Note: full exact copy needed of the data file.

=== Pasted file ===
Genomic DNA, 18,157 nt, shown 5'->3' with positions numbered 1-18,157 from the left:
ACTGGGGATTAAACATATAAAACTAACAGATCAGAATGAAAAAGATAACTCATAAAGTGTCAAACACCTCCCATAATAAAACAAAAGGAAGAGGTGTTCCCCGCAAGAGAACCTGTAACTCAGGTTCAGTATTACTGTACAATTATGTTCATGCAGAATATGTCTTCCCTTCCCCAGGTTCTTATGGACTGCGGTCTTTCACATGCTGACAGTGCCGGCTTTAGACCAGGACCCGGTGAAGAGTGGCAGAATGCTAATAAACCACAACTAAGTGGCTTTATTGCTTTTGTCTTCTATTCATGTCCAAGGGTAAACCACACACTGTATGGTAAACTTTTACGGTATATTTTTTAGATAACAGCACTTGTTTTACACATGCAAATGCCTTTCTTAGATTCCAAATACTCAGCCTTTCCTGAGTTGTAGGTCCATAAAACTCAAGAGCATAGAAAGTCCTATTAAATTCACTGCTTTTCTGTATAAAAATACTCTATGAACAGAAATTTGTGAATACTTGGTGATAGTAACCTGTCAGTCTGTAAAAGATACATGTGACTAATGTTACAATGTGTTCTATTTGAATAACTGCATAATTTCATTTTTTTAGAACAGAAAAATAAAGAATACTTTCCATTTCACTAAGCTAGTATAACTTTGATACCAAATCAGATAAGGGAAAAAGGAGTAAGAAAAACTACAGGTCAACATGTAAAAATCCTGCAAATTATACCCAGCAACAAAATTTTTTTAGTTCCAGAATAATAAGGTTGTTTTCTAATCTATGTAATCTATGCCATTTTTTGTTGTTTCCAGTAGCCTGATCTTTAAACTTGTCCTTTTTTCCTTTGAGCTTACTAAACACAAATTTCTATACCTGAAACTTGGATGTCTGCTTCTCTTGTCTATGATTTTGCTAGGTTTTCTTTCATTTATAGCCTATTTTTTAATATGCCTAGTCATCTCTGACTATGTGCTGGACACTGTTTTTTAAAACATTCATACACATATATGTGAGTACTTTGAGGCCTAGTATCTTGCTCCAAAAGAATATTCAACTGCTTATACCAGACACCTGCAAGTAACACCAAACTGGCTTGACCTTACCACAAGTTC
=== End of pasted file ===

Genomic DNA, 18,157 nt, shown 5'->3' with positions numbered 1-18,157 from the left:
ACTGGGGATTAAACATATAAAACTAACAGATCAGAATGAAAAAGATAACTCATAAAGTGTCAAACACCTCCCATAATAAAACAAAAGGAAGAGGTGTTCCCCGCAAGAGAACCTGTAACTCAGGTTCAGTATTACTGTACAATTATGTTCATGCAGAATATGTCTTCCCTTCCCCAGGTTCTTATGGACTGCGGTCTTTCACATGCTGACAGTGCCGGCTTTAGACCAGGACCCGGTGAAGAGTGGCAGAATGCTAATAAACCACAACTAAGTGGCTTTATTGCTTTTGTCTTCTATTCATGTCCAAGGGTAAACCACACACTGTATGGTAAACTTTTACGGTATATTTTTTAGATAACAGCACTTGTTTTACACATGCAAATGCCTTTCTTAGATTCCAAATACTCAGCCTTTCCTGAGTTGTAGGTCCATAAAACTCAAGAGCATAGAAAGTCCTATTAAATTCACTGCTTTTCTGTATAAAAATACTCTATGAACAGAAATTTGTGAATACTTGGTGATAGTAACCTGTCAGTCTGTAAAAGATACATGTGACTAATGTTACAATGTGTTCTATTTGAATAACTGCATAATTTCATTTTTTTAGAACAGAAAAATAAAGAATACTTTCCATTTCACTAAGCTAGTATAACTTTGATACCAAATCAGATAAGGGAAAAAGGAGTAAGAAAAACTACAGGTCAACATGTAAAAATCCTGCAAATTATACCCAGCAACAAAATTTTTTTAGTTCCAGAATAATAAGGTTGTTTTCTAATCTATGTAATCTATGCCATTTTTTGTTGTTTCCAGTAGCCTGATCTTTAAACTTGTCCTTTTTTCCTTTGAGCTTACTAAACACAAATTTCTATACCTGAAACTTGGATGTCTGCTTCTCTTGTCTATGATTTTGCTAGGTTTTCTTTCATTTATAGCCTATTTTTTAATATGCCTAGTCATCTCTGACTATGTGCTGGACACTGTTTTTTAAAACATTCATACACATATATGTGAGTACTTTGAGGCCTAGTATCTTGCTCCAAAAGAATATTCAACTGCTTATACCAGACACCTGCAAGTAACACCAAACTGGCTTGACCTTACCACAAGTTC